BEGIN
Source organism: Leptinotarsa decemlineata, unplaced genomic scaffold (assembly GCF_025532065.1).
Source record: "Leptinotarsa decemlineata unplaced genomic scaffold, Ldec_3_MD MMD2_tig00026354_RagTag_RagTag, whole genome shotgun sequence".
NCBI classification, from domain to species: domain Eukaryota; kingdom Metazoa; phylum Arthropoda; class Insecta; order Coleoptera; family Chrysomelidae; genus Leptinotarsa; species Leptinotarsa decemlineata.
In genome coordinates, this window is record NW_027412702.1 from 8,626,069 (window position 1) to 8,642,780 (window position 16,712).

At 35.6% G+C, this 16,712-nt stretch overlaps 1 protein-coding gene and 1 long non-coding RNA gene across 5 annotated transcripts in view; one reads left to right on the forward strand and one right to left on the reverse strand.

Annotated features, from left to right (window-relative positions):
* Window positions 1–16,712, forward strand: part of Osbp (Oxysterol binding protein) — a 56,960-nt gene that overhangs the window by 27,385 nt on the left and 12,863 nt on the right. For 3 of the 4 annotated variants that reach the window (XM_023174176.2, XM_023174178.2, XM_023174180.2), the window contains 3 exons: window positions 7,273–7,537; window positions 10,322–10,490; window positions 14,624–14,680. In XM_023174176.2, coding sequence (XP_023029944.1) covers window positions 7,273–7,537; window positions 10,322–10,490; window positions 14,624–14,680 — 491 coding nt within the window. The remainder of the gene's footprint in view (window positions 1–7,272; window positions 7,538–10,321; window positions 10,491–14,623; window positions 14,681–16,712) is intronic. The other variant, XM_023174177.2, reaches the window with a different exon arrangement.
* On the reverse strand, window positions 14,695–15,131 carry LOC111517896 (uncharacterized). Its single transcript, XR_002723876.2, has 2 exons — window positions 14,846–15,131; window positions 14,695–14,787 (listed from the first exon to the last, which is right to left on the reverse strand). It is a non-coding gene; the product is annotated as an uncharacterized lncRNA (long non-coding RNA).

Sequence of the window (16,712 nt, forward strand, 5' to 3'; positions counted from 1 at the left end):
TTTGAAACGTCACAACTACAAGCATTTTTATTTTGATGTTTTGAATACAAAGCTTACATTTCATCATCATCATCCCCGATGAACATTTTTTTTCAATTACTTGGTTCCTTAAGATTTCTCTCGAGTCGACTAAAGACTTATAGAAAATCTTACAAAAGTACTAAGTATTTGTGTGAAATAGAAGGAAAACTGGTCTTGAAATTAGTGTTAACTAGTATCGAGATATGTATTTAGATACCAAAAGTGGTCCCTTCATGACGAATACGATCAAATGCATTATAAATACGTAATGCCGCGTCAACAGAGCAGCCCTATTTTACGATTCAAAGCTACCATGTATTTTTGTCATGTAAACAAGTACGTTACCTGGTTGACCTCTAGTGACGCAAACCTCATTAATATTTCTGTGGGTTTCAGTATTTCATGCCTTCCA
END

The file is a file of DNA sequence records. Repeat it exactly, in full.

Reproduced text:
Source organism: Leptinotarsa decemlineata, unplaced genomic scaffold (assembly GCF_025532065.1).
Source record: "Leptinotarsa decemlineata unplaced genomic scaffold, Ldec_3_MD MMD2_tig00026354_RagTag_RagTag, whole genome shotgun sequence".
NCBI classification, from domain to species: domain Eukaryota; kingdom Metazoa; phylum Arthropoda; class Insecta; order Coleoptera; family Chrysomelidae; genus Leptinotarsa; species Leptinotarsa decemlineata.
In genome coordinates, this window is record NW_027412702.1 from 8,626,069 (window position 1) to 8,642,780 (window position 16,712).

At 35.6% G+C, this 16,712-nt stretch overlaps 1 protein-coding gene and 1 long non-coding RNA gene across 5 annotated transcripts in view; one reads left to right on the forward strand and one right to left on the reverse strand.

Annotated features, from left to right (window-relative positions):
* Window positions 1–16,712, forward strand: part of Osbp (Oxysterol binding protein) — a 56,960-nt gene that overhangs the window by 27,385 nt on the left and 12,863 nt on the right. For 3 of the 4 annotated variants that reach the window (XM_023174176.2, XM_023174178.2, XM_023174180.2), the window contains 3 exons: window positions 7,273–7,537; window positions 10,322–10,490; window positions 14,624–14,680. In XM_023174176.2, coding sequence (XP_023029944.1) covers window positions 7,273–7,537; window positions 10,322–10,490; window positions 14,624–14,680 — 491 coding nt within the window. The remainder of the gene's footprint in view (window positions 1–7,272; window positions 7,538–10,321; window positions 10,491–14,623; window positions 14,681–16,712) is intronic. The other variant, XM_023174177.2, reaches the window with a different exon arrangement.
* On the reverse strand, window positions 14,695–15,131 carry LOC111517896 (uncharacterized). Its single transcript, XR_002723876.2, has 2 exons — window positions 14,846–15,131; window positions 14,695–14,787 (listed from the first exon to the last, which is right to left on the reverse strand). It is a non-coding gene; the product is annotated as an uncharacterized lncRNA (long non-coding RNA).

Sequence of the window (16,712 nt, forward strand, 5' to 3'; positions counted from 1 at the left end):
TTTGAAACGTCACAACTACAAGCATTTTTATTTTGATGTTTTGAATACAAAGCTTACATTTCATCATCATCATCCCCGATGAACATTTTTTTTCAATTACTTGGTTCCTTAAGATTTCTCTCGAGTCGACTAAAGACTTATAGAAAATCTTACAAAAGTACTAAGTATTTGTGTGAAATAGAAGGAAAACTGGTCTTGAAATTAGTGTTAACTAGTATCGAGATATGTATTTAGATACCAAAAGTGGTCCCTTCATGACGAATACGATCAAATGCATTATAAATACGTAATGCCGCGTCAACAGAGCAGCCCTATTTTACGATTCAAAGCTACCATGTATTTTTGTCATGTAAACAAGTACGTTACCTGGTTGACCTCTAGTGACGCAAACCTCATTAATATTTCTGTGGGTTTCAGTATTTCATGCCTTCCA